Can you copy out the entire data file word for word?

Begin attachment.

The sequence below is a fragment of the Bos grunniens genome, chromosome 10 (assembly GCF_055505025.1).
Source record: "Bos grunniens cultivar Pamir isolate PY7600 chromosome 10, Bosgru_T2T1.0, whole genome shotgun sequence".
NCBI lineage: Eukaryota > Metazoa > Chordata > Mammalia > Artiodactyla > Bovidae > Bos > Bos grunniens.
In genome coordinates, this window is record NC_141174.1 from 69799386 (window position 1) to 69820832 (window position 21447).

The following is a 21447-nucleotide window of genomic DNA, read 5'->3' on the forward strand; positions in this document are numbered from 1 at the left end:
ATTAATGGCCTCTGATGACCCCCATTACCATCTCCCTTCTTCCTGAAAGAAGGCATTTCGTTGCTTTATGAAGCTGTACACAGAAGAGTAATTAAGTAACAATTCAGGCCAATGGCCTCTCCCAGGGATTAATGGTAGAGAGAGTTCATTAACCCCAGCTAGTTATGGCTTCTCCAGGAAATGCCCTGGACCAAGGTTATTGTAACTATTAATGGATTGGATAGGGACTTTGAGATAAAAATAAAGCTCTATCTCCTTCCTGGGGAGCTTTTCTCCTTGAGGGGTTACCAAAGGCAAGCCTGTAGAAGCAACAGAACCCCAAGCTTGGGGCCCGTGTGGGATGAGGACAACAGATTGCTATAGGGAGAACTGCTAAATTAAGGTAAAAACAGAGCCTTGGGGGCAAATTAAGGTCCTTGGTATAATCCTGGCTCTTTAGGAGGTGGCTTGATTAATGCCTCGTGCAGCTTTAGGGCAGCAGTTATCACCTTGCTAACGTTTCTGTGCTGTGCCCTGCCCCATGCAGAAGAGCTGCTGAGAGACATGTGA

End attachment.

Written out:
The sequence below is a fragment of the Bos grunniens genome, chromosome 10 (assembly GCF_055505025.1).
Source record: "Bos grunniens cultivar Pamir isolate PY7600 chromosome 10, Bosgru_T2T1.0, whole genome shotgun sequence".
NCBI lineage: Eukaryota > Metazoa > Chordata > Mammalia > Artiodactyla > Bovidae > Bos > Bos grunniens.
In genome coordinates, this window is record NC_141174.1 from 69799386 (window position 1) to 69820832 (window position 21447).

The following is a 21447-nucleotide window of genomic DNA, read 5'->3' on the forward strand; positions in this document are numbered from 1 at the left end:
ATTAATGGCCTCTGATGACCCCCATTACCATCTCCCTTCTTCCTGAAAGAAGGCATTTCGTTGCTTTATGAAGCTGTACACAGAAGAGTAATTAAGTAACAATTCAGGCCAATGGCCTCTCCCAGGGATTAATGGTAGAGAGAGTTCATTAACCCCAGCTAGTTATGGCTTCTCCAGGAAATGCCCTGGACCAAGGTTATTGTAACTATTAATGGATTGGATAGGGACTTTGAGATAAAAATAAAGCTCTATCTCCTTCCTGGGGAGCTTTTCTCCTTGAGGGGTTACCAAAGGCAAGCCTGTAGAAGCAACAGAACCCCAAGCTTGGGGCCCGTGTGGGATGAGGACAACAGATTGCTATAGGGAGAACTGCTAAATTAAGGTAAAAACAGAGCCTTGGGGGCAAATTAAGGTCCTTGGTATAATCCTGGCTCTTTAGGAGGTGGCTTGATTAATGCCTCGTGCAGCTTTAGGGCAGCAGTTATCACCTTGCTAACGTTTCTGTGCTGTGCCCTGCCCCATGCAGAAGAGCTGCTGAGAGACATGTGA